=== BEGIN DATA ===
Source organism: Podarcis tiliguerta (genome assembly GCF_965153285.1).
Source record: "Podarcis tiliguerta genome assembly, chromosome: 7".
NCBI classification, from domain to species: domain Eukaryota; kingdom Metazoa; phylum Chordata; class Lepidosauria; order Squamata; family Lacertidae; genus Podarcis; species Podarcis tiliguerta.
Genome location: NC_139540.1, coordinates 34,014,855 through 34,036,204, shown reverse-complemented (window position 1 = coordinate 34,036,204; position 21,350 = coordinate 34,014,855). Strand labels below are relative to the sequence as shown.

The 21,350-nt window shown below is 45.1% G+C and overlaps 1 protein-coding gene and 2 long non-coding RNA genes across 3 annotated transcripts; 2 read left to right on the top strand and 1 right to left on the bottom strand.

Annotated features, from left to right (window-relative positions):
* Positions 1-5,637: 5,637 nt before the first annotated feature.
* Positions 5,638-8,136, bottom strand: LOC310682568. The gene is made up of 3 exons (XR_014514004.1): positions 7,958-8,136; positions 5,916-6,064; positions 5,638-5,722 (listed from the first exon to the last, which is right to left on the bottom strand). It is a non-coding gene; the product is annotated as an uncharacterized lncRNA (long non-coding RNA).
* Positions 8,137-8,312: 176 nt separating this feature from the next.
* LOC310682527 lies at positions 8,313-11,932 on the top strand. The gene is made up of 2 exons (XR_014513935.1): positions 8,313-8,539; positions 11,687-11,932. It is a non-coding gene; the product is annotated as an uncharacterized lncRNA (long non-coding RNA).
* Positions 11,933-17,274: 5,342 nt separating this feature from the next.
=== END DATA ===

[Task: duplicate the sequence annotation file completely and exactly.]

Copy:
Source organism: Podarcis tiliguerta (genome assembly GCF_965153285.1).
Source record: "Podarcis tiliguerta genome assembly, chromosome: 7".
NCBI classification, from domain to species: domain Eukaryota; kingdom Metazoa; phylum Chordata; class Lepidosauria; order Squamata; family Lacertidae; genus Podarcis; species Podarcis tiliguerta.
Genome location: NC_139540.1, coordinates 34,014,855 through 34,036,204, shown reverse-complemented (window position 1 = coordinate 34,036,204; position 21,350 = coordinate 34,014,855). Strand labels below are relative to the sequence as shown.

The 21,350-nt window shown below is 45.1% G+C and overlaps 1 protein-coding gene and 2 long non-coding RNA genes across 3 annotated transcripts; 2 read left to right on the top strand and 1 right to left on the bottom strand.

Annotated features, from left to right (window-relative positions):
* Positions 1-5,637: 5,637 nt before the first annotated feature.
* Positions 5,638-8,136, bottom strand: LOC310682568. The gene is made up of 3 exons (XR_014514004.1): positions 7,958-8,136; positions 5,916-6,064; positions 5,638-5,722 (listed from the first exon to the last, which is right to left on the bottom strand). It is a non-coding gene; the product is annotated as an uncharacterized lncRNA (long non-coding RNA).
* Positions 8,137-8,312: 176 nt separating this feature from the next.
* LOC310682527 lies at positions 8,313-11,932 on the top strand. The gene is made up of 2 exons (XR_014513935.1): positions 8,313-8,539; positions 11,687-11,932. It is a non-coding gene; the product is annotated as an uncharacterized lncRNA (long non-coding RNA).
* Positions 11,933-17,274: 5,342 nt separating this feature from the next.